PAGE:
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War, Wall St. and history

Historically, financial markets tend to tank whenever the threat of war becomes imminent. But markets often begin to recover extremely quickly.
Historically, financial markets tend to tank whenever the threat of war becomes imminent. But markets often begin to recover extremely quickly.
/ Source: CNBC

As the prospect of war with Iraq has heated up, the Dow Jones industrial average has been headed lower. But what would happen to the U.S. economy and financial markets if war breaks out? History shows that if a war proceeded swiftly, the markets could recover quickly.

When the bombs began bursting over Baghdad in 1991, the one U.S. market that was open at the time, the Chicago bond market, tanked in a quick sell off that began as soon as the initial unconfirmed reports came out.

But within hours, everything changed, after then-president George Bush briefed the nation with news that “initial reports from Gen. (Norman) Schwarzkopf are that our operations are proceeding according to plan.”

With that, the markets began turning around. The price of oil plunged, and one of the last obstacles to the economic boom of the 90’s was cleared. That pattern is common in times of war, according to historian John Steele Gordon.

“Of course, markets hate nothing so much as they hate uncertainty,” he said. “And war is the most uncertain of all human enterprises. Therefore, markets tend to tank whenever the threat of war becomes imminent. But if things begin to look like they’re going very well, then markets can begin to recover extremely quickly.”

On Dec. 8, 1941, the day after the attack on Pearl Harbor, the Dow dropped 3.5 percent, and it was still down 10 percent six months later.

But the massive war effort, first supplying Britain and France and then building up the U.S. war machine, did more than all the government programs of the New Deal to finally end the Great Depression.

When World War I broke out in the summer of 1914, the shock was so great the New York Stock Exchange was closed for more than four months. When it finally reopened, prices plunged at first. But the following spring, they bounced back.

“By then, Wall Street had figured out that World War I, however terrible it was going to be in terms of human lives and its effect on Europe, was going to be extremely profitable for the United States,” said Gordon. “And 1915 turned out to be the greatest gain in the history of the Dow Jones industrial average in percentage terms.”

The Civil War not only tore the nation apart, it wreaked havoc on the financial markets.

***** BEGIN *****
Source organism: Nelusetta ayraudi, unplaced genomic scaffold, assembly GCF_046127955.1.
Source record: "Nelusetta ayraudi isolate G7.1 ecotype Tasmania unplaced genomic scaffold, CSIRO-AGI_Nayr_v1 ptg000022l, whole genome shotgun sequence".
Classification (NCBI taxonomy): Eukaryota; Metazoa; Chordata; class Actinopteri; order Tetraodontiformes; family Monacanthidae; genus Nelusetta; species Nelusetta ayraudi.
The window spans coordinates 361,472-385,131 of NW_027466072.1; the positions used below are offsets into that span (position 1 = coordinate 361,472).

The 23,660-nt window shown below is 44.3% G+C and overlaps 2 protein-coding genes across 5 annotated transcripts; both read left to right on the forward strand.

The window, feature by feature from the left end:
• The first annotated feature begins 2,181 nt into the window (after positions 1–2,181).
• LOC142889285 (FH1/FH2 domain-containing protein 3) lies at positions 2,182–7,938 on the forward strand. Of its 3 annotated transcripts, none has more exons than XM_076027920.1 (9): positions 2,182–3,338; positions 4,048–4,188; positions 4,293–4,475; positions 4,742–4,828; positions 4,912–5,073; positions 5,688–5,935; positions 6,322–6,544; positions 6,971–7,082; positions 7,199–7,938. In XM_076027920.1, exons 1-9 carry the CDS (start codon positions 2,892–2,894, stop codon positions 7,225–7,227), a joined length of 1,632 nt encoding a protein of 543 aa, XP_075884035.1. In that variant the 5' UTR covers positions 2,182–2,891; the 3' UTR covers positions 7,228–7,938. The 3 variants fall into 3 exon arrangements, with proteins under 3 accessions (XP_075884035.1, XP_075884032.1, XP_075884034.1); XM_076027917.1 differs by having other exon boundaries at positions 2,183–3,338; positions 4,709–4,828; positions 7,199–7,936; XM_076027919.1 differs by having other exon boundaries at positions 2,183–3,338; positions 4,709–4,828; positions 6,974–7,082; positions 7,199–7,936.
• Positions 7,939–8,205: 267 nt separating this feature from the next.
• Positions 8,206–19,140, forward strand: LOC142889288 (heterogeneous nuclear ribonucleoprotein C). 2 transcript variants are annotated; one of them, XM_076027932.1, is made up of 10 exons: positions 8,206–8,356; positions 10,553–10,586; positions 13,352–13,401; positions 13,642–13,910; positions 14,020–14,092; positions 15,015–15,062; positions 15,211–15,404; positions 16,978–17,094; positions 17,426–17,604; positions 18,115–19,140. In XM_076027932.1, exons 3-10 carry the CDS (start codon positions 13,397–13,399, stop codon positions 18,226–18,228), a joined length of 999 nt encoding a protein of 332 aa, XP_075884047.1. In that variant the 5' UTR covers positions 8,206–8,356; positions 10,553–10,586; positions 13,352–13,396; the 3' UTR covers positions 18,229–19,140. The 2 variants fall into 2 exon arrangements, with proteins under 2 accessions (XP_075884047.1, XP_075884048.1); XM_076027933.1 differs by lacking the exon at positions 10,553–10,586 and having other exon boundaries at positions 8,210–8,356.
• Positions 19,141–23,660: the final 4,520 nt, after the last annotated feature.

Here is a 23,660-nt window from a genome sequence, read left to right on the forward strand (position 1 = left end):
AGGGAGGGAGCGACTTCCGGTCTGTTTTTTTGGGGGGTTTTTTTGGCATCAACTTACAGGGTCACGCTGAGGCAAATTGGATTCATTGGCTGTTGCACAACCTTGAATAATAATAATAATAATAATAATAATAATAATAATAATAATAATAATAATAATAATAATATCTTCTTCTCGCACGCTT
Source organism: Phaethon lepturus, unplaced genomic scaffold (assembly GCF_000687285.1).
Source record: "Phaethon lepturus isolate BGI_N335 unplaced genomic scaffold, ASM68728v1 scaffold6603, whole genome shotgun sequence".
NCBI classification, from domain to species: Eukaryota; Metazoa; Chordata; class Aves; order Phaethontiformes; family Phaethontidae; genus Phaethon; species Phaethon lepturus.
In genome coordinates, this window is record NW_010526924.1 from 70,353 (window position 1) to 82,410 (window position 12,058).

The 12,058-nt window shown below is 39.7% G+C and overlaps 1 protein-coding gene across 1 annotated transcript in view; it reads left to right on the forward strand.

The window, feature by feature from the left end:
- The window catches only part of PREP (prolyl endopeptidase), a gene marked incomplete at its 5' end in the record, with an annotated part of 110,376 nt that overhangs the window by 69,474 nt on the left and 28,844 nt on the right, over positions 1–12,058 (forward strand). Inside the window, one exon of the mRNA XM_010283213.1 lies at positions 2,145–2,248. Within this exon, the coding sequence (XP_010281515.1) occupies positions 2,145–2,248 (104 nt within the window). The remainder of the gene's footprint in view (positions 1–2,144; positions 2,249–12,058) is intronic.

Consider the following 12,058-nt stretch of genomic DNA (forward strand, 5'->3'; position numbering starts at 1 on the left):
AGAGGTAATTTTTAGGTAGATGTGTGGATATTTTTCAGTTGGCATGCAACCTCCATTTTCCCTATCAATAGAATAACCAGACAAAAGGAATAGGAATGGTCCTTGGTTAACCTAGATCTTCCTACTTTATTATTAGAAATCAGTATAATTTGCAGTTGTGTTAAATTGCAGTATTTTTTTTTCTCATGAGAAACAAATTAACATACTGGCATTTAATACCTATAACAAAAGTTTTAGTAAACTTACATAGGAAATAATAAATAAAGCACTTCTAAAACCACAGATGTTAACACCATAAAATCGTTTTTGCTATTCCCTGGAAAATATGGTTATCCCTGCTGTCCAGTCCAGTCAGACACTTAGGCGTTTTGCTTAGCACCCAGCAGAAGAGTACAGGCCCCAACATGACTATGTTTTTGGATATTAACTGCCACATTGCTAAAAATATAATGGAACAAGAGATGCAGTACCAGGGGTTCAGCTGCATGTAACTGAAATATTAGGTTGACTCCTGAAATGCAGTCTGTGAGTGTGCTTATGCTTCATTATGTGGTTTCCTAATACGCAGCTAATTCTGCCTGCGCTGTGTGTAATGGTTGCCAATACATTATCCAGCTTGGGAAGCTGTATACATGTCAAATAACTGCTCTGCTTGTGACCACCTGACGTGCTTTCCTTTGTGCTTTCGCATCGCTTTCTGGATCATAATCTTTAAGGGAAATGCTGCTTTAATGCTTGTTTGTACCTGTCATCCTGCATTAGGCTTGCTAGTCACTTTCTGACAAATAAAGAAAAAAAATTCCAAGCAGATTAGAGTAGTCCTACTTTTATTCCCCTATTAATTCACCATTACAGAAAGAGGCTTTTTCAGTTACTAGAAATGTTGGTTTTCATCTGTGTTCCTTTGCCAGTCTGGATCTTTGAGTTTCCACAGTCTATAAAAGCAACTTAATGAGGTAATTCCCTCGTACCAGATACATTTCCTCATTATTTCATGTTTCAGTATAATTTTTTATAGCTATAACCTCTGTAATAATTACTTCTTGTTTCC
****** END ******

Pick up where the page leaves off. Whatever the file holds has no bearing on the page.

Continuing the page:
“Lincoln wished he could hang all the speculators on Wall Street,” said Gordon. “Because they could, they made the price of gold go up and down so much depending on whether the Union army had won a victory or lost one.”

But historian David Hackett Fischer says the war helped stem a long period of deflation — a situation he says may repeat itself if there is another war in Iraq.

“This is very much like the 19th century when we had another long period of downward movements,” he said. “The Civil War created a moment of inflation.”

Even the War of 1812, which the young nation entered with no central bank and a Treasury that was virtually bankrupt, may have helped avert a more severe financial crisis.

“By 1813, the United States was absolutely dead, flat broke,” said Gordon. “And only because the richest man in the country, Stephen Girard of Philadelphia, guaranteed a loan to the government — he put up a $10 million guarantee, which was a colossal sum by the standards of the day — were we able to continue fighting that war. And we did manage to come out more or less even on it.”

And if the economy goes up in times of war, it can come down when war subsides — as it did in the Vietnam era. The escalation of that war, combined with Lyndon Johnson’s Great Society programs, created a potent economic stimulus through the 60s. But as the war ended in the 70s, the markets entered one of their worst periods ever.

And what about a new war in Iraq? If the war is swift, as many experts expect, it would have little chance to stimulate the economy, but it would remove uncertainty — a market’s greatest enemy.

But what if it didn’t go quickly? That would suggest the war isn’t going well for the U.S. And historians say there’s not much precedent for that.